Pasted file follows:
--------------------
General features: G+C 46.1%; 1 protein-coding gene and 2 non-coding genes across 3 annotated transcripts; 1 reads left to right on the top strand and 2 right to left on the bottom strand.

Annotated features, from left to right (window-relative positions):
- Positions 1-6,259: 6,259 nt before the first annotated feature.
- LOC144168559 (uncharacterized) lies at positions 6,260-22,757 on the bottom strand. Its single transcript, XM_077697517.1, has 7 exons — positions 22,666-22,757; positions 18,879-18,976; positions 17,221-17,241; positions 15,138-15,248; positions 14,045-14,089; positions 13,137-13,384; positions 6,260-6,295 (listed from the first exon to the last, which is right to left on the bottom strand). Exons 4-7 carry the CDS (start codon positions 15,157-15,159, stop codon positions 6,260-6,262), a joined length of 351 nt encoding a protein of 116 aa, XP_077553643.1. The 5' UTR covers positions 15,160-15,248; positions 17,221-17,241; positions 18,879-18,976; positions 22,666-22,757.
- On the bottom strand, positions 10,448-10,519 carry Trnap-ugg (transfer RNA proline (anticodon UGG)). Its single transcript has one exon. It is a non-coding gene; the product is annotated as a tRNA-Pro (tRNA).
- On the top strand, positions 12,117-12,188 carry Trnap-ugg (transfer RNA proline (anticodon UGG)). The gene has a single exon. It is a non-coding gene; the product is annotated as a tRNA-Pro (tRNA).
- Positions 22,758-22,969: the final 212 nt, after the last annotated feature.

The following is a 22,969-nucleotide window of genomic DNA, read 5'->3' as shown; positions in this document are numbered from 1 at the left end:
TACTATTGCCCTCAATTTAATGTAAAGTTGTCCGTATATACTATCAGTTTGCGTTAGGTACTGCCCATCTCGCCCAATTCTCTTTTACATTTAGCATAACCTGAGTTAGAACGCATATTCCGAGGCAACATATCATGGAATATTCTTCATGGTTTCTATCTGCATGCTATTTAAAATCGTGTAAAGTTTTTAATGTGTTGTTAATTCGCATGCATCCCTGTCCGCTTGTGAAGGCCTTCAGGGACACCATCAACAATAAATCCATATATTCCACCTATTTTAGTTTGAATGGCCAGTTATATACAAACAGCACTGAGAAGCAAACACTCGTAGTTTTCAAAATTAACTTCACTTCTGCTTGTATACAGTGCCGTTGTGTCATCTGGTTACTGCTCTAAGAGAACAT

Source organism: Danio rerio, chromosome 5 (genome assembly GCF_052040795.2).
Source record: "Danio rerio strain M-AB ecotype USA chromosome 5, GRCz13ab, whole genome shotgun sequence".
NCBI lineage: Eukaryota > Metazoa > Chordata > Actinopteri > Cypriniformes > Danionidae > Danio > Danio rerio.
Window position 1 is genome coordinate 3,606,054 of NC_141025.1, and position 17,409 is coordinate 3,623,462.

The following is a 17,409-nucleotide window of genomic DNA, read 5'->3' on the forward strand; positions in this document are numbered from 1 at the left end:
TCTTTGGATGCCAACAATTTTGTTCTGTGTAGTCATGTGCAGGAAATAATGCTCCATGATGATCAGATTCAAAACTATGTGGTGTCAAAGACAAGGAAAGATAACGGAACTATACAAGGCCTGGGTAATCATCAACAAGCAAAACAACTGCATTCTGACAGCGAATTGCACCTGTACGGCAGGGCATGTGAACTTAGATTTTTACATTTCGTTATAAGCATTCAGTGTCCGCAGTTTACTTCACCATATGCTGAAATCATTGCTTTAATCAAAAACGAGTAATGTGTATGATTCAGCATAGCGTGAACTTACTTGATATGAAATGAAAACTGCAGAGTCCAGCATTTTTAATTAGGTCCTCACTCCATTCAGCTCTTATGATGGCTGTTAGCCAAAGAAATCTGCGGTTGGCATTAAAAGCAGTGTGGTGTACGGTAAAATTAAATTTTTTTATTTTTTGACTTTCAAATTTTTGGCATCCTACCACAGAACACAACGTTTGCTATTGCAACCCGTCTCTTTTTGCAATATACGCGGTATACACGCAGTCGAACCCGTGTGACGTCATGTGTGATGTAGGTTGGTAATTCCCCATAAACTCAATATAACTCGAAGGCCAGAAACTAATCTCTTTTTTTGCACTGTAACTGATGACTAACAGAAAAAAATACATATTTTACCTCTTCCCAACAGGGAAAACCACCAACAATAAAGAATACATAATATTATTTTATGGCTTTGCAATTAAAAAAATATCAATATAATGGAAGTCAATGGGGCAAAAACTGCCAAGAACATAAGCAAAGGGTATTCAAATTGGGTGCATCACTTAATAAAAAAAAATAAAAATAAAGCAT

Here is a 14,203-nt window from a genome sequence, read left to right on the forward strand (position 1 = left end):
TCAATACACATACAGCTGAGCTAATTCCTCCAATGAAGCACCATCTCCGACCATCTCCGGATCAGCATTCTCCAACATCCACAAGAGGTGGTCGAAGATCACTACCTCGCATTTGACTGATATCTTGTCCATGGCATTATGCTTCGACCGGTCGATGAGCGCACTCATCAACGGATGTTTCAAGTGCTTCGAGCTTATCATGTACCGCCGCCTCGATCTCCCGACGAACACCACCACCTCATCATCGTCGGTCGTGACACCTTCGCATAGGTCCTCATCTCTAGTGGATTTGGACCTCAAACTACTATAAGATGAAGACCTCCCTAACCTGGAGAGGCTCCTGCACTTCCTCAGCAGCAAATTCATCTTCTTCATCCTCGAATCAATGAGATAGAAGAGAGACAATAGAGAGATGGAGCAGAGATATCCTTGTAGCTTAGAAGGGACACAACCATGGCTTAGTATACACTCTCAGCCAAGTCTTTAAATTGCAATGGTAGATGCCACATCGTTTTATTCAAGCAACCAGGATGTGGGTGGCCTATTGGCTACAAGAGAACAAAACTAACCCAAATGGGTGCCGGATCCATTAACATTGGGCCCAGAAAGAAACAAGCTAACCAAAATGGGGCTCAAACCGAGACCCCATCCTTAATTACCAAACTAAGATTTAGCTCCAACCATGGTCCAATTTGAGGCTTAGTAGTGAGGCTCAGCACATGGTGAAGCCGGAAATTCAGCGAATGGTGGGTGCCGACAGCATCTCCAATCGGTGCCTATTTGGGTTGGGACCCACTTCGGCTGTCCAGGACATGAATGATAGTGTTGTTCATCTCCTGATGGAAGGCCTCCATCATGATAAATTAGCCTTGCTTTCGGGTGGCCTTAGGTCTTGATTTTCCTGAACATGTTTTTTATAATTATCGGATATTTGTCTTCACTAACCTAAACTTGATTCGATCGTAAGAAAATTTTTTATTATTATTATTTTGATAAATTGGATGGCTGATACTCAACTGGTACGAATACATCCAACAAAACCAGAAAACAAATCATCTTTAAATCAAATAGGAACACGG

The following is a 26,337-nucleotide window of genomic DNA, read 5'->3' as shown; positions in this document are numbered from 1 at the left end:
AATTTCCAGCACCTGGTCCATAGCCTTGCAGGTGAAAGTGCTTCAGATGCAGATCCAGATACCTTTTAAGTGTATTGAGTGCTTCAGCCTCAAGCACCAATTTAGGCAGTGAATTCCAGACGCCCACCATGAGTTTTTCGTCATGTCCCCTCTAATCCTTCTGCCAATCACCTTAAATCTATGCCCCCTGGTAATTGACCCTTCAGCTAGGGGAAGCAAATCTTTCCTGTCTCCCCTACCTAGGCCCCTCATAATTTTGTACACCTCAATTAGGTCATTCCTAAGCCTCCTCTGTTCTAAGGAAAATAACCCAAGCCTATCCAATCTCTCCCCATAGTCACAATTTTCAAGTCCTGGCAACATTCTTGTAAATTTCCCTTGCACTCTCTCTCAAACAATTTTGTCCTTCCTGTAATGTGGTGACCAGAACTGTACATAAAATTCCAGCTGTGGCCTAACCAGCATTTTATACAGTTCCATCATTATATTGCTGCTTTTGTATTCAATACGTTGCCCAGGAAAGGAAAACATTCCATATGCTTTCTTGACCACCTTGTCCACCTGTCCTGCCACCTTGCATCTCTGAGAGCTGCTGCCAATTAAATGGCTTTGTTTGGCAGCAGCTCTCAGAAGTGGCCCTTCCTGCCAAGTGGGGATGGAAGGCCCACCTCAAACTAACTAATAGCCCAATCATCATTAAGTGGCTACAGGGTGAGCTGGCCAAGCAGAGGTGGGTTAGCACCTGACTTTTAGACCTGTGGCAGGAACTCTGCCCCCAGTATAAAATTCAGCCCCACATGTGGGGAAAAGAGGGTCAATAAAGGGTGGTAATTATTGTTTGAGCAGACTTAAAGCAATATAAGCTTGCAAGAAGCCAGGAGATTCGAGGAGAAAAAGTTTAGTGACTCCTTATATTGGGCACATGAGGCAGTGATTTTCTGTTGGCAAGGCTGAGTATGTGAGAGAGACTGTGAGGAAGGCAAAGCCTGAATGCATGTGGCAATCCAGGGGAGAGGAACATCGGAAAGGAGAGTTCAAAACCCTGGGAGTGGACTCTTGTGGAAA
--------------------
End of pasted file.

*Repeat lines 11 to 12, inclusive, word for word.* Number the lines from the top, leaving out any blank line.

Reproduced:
Source record: "Danio rerio strain M-AB ecotype USA chromosome 5, GRCz13ab, whole genome shotgun sequence".
NCBI lineage: Eukaryota > Metazoa > Chordata > Actinopteri > Cypriniformes > Danionidae > Danio > Danio rerio.